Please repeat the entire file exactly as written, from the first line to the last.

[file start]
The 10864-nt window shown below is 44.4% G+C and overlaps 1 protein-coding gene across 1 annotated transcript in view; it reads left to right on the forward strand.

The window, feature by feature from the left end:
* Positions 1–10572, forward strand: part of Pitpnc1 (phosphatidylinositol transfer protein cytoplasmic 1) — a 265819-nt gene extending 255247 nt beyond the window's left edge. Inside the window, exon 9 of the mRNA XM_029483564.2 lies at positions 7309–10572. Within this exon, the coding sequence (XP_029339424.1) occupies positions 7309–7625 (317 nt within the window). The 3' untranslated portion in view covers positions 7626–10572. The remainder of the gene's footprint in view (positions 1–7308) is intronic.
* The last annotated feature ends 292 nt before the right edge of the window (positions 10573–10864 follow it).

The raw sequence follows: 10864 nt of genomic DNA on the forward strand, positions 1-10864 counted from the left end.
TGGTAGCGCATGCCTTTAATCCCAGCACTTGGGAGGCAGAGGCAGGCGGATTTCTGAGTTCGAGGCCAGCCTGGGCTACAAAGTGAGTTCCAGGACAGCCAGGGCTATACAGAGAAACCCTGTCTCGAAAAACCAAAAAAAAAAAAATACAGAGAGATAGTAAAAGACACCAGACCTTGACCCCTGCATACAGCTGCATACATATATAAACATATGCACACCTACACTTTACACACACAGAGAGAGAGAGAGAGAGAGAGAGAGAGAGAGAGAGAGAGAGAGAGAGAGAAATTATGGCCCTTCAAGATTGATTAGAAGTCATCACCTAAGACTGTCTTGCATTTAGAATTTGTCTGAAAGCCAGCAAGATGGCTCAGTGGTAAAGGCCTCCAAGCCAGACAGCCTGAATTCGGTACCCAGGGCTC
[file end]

The 10864-nt window shown below is 44.4% G+C and overlaps 1 protein-coding gene across 1 annotated transcript in view; it reads left to right on the forward strand.

The window, feature by feature from the left end:
* Positions 1–10572, forward strand: part of Pitpnc1 (phosphatidylinositol transfer protein cytoplasmic 1) — a 265819-nt gene extending 255247 nt beyond the window's left edge. Inside the window, exon 9 of the mRNA XM_029483564.2 lies at positions 7309–10572. Within this exon, the coding sequence (XP_029339424.1) occupies positions 7309–7625 (317 nt within the window). The 3' untranslated portion in view covers positions 7626–10572. The remainder of the gene's footprint in view (positions 1–7308) is intronic.
* The last annotated feature ends 292 nt before the right edge of the window (positions 10573–10864 follow it).

The raw sequence follows: 10864 nt of genomic DNA on the forward strand, positions 1-10864 counted from the left end.
TGGTAGCGCATGCCTTTAATCCCAGCACTTGGGAGGCAGAGGCAGGCGGATTTCTGAGTTCGAGGCCAGCCTGGGCTACAAAGTGAGTTCCAGGACAGCCAGGGCTATACAGAGAAACCCTGTCTCGAAAAACCAAAAAAAAAAAAATACAGAGAGATAGTAAAAGACACCAGACCTTGACCCCTGCATACAGCTGCATACATATATAAACATATGCACACCTACACTTTACACACACAGAGAGAGAGAGAGAGAGAGAGAGAGAGAGAGAGAGAGAGAGAGAGAGAGAAATTATGGCCCTTCAAGATTGATTAGAAGTCATCACCTAAGACTGTCTTGCATTTAGAATTTGTCTGAAAGCCAGCAAGATGGCTCAGTGGTAAAGGCCTCCAAGCCAGACAGCCTGAATTCGGTACCCAGGGCTC